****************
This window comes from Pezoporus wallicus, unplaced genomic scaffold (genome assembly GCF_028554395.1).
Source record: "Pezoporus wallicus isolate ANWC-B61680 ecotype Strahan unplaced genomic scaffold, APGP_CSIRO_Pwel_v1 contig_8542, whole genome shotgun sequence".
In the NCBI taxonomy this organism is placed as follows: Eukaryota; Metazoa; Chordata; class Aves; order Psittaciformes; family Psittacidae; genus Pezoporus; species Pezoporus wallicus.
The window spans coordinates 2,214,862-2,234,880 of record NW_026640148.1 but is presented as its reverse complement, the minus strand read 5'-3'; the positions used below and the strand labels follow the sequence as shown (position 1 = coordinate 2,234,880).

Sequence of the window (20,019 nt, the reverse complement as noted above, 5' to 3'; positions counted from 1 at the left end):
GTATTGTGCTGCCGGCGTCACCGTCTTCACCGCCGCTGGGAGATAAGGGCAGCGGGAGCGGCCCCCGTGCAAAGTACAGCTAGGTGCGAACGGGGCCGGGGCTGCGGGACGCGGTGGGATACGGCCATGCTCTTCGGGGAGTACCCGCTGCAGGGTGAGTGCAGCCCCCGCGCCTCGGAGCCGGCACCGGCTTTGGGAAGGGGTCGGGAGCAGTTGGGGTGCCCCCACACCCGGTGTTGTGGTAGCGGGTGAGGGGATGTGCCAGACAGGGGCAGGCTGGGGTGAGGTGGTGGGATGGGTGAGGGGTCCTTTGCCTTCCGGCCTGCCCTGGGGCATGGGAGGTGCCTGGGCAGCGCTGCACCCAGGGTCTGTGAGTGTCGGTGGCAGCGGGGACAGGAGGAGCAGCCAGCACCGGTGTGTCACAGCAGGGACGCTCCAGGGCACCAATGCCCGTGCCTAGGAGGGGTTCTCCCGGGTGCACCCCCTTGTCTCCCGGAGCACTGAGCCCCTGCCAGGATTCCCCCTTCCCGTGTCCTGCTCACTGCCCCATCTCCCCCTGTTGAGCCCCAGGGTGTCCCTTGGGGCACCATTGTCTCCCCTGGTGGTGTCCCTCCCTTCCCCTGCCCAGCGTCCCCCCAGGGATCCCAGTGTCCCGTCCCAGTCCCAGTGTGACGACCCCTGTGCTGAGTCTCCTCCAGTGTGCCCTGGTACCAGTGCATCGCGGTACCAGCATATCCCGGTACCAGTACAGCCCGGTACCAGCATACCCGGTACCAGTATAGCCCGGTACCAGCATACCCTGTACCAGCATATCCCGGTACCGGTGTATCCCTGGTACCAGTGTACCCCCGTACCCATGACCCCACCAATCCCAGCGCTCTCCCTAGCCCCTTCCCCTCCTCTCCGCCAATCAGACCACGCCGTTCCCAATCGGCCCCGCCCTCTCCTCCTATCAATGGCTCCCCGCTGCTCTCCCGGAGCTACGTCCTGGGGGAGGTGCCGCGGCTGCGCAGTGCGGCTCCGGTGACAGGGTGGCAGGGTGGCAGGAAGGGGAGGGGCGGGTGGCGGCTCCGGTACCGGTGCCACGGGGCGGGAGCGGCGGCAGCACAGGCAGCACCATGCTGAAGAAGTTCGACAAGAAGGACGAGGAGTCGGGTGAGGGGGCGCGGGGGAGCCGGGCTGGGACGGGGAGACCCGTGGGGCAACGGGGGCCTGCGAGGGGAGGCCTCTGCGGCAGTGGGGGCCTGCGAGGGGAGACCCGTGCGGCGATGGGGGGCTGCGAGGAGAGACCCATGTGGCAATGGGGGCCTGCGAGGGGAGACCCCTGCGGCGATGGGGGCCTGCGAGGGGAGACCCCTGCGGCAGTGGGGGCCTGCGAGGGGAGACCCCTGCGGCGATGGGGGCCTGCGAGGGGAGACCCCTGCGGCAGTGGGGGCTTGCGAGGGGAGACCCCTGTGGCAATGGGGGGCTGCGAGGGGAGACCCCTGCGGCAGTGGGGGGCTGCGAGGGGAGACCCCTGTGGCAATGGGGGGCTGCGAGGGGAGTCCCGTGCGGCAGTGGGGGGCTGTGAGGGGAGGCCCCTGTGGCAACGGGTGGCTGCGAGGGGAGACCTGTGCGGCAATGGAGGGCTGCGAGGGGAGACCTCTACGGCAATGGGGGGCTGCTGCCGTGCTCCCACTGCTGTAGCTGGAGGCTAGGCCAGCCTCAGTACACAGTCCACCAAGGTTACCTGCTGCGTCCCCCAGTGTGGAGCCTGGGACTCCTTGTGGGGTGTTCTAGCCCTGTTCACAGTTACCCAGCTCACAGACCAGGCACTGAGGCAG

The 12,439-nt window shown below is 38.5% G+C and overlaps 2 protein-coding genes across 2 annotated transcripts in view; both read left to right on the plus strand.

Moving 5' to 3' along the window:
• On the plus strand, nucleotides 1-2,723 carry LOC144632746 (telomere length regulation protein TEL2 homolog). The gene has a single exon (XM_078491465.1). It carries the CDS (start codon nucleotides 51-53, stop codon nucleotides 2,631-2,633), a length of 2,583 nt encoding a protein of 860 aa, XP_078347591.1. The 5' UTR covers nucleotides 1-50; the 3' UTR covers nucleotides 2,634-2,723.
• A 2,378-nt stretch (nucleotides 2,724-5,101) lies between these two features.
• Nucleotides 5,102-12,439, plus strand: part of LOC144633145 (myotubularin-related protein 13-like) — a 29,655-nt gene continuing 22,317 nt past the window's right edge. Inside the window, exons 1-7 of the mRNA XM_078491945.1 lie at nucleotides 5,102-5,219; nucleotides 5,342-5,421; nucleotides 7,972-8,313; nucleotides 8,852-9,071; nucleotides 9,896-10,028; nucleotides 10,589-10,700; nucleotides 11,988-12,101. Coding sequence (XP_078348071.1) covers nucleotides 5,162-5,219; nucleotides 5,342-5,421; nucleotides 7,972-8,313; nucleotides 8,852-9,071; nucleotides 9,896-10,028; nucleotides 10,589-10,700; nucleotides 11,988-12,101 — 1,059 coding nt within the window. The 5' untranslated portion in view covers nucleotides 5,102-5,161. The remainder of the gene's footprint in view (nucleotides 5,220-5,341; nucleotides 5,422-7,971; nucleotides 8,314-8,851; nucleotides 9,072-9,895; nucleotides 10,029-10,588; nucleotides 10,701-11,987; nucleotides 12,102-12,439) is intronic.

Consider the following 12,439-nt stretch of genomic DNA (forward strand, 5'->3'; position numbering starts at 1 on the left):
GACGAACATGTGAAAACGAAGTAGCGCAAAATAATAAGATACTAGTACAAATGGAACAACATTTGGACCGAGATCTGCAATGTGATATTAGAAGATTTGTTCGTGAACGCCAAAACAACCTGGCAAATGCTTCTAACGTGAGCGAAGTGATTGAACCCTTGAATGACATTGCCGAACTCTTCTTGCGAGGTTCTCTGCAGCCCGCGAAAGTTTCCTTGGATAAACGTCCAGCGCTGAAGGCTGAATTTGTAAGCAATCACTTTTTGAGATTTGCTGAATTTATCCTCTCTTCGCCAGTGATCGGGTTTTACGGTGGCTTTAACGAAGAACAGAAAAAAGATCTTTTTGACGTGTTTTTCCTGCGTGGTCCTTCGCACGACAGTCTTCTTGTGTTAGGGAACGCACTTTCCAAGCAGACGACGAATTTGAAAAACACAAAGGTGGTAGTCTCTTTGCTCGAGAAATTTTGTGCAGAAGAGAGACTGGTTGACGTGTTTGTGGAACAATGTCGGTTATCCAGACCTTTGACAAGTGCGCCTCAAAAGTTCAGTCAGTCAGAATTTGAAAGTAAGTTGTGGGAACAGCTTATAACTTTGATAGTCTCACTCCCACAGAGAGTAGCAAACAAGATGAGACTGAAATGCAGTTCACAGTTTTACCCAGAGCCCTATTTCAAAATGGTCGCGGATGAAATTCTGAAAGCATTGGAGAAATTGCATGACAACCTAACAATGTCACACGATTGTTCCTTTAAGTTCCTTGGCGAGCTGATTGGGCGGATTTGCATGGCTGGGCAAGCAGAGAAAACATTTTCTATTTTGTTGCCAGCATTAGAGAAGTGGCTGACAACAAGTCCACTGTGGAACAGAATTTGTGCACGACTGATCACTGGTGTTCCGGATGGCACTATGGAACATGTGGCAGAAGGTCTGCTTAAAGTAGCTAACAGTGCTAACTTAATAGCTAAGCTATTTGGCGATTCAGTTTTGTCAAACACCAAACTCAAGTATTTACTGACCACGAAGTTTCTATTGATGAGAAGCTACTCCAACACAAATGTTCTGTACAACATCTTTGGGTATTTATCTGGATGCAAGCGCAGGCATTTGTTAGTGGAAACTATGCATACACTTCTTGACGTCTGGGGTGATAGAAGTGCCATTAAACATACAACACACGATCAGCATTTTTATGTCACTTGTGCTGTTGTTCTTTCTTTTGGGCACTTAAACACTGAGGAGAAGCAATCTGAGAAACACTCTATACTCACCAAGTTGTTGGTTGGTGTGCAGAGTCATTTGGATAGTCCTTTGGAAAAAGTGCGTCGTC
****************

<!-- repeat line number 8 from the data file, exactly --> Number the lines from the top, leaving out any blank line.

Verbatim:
Moving 5' to 3' along the window: